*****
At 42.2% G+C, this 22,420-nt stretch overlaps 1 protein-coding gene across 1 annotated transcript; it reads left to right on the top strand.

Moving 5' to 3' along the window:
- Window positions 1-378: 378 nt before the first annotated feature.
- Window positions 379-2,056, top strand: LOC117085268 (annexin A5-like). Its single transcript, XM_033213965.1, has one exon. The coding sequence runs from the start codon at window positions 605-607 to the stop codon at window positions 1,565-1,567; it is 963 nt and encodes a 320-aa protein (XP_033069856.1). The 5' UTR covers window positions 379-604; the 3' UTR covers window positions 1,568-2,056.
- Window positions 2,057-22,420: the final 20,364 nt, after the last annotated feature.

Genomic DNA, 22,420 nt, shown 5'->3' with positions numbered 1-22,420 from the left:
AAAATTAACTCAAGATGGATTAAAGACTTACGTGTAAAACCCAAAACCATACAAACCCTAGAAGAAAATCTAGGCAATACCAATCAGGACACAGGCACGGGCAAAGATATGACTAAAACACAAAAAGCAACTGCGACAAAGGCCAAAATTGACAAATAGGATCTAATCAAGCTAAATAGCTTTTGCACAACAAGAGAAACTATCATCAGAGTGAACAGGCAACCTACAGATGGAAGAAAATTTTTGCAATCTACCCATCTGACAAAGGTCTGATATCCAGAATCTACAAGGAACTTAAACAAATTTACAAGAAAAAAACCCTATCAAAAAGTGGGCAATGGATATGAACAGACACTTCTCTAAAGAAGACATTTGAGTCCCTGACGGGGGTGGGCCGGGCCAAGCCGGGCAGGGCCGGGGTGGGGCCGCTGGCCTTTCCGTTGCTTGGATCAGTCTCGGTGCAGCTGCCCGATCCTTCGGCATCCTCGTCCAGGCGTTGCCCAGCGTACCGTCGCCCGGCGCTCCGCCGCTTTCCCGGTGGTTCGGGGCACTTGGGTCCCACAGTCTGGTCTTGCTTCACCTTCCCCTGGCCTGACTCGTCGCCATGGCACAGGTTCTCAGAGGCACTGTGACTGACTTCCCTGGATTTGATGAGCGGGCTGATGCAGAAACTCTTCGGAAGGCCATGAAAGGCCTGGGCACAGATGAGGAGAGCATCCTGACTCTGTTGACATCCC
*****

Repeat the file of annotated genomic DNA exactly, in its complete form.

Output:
At 42.2% G+C, this 22,420-nt stretch overlaps 1 protein-coding gene across 1 annotated transcript; it reads left to right on the top strand.

Moving 5' to 3' along the window:
- Window positions 1-378: 378 nt before the first annotated feature.
- Window positions 379-2,056, top strand: LOC117085268 (annexin A5-like). Its single transcript, XM_033213965.1, has one exon. The coding sequence runs from the start codon at window positions 605-607 to the stop codon at window positions 1,565-1,567; it is 963 nt and encodes a 320-aa protein (XP_033069856.1). The 5' UTR covers window positions 379-604; the 3' UTR covers window positions 1,568-2,056.
- Window positions 2,057-22,420: the final 20,364 nt, after the last annotated feature.

Genomic DNA, 22,420 nt, shown 5'->3' with positions numbered 1-22,420 from the left:
AAAATTAACTCAAGATGGATTAAAGACTTACGTGTAAAACCCAAAACCATACAAACCCTAGAAGAAAATCTAGGCAATACCAATCAGGACACAGGCACGGGCAAAGATATGACTAAAACACAAAAAGCAACTGCGACAAAGGCCAAAATTGACAAATAGGATCTAATCAAGCTAAATAGCTTTTGCACAACAAGAGAAACTATCATCAGAGTGAACAGGCAACCTACAGATGGAAGAAAATTTTTGCAATCTACCCATCTGACAAAGGTCTGATATCCAGAATCTACAAGGAACTTAAACAAATTTACAAGAAAAAAACCCTATCAAAAAGTGGGCAATGGATATGAACAGACACTTCTCTAAAGAAGACATTTGAGTCCCTGACGGGGGTGGGCCGGGCCAAGCCGGGCAGGGCCGGGGTGGGGCCGCTGGCCTTTCCGTTGCTTGGATCAGTCTCGGTGCAGCTGCCCGATCCTTCGGCATCCTCGTCCAGGCGTTGCCCAGCGTACCGTCGCCCGGCGCTCCGCCGCTTTCCCGGTGGTTCGGGGCACTTGGGTCCCACAGTCTGGTCTTGCTTCACCTTCCCCTGGCCTGACTCGTCGCCATGGCACAGGTTCTCAGAGGCACTGTGACTGACTTCCCTGGATTTGATGAGCGGGCTGATGCAGAAACTCTTCGGAAGGCCATGAAAGGCCTGGGCACAGATGAGGAGAGCATCCTGACTCTGTTGACATCCC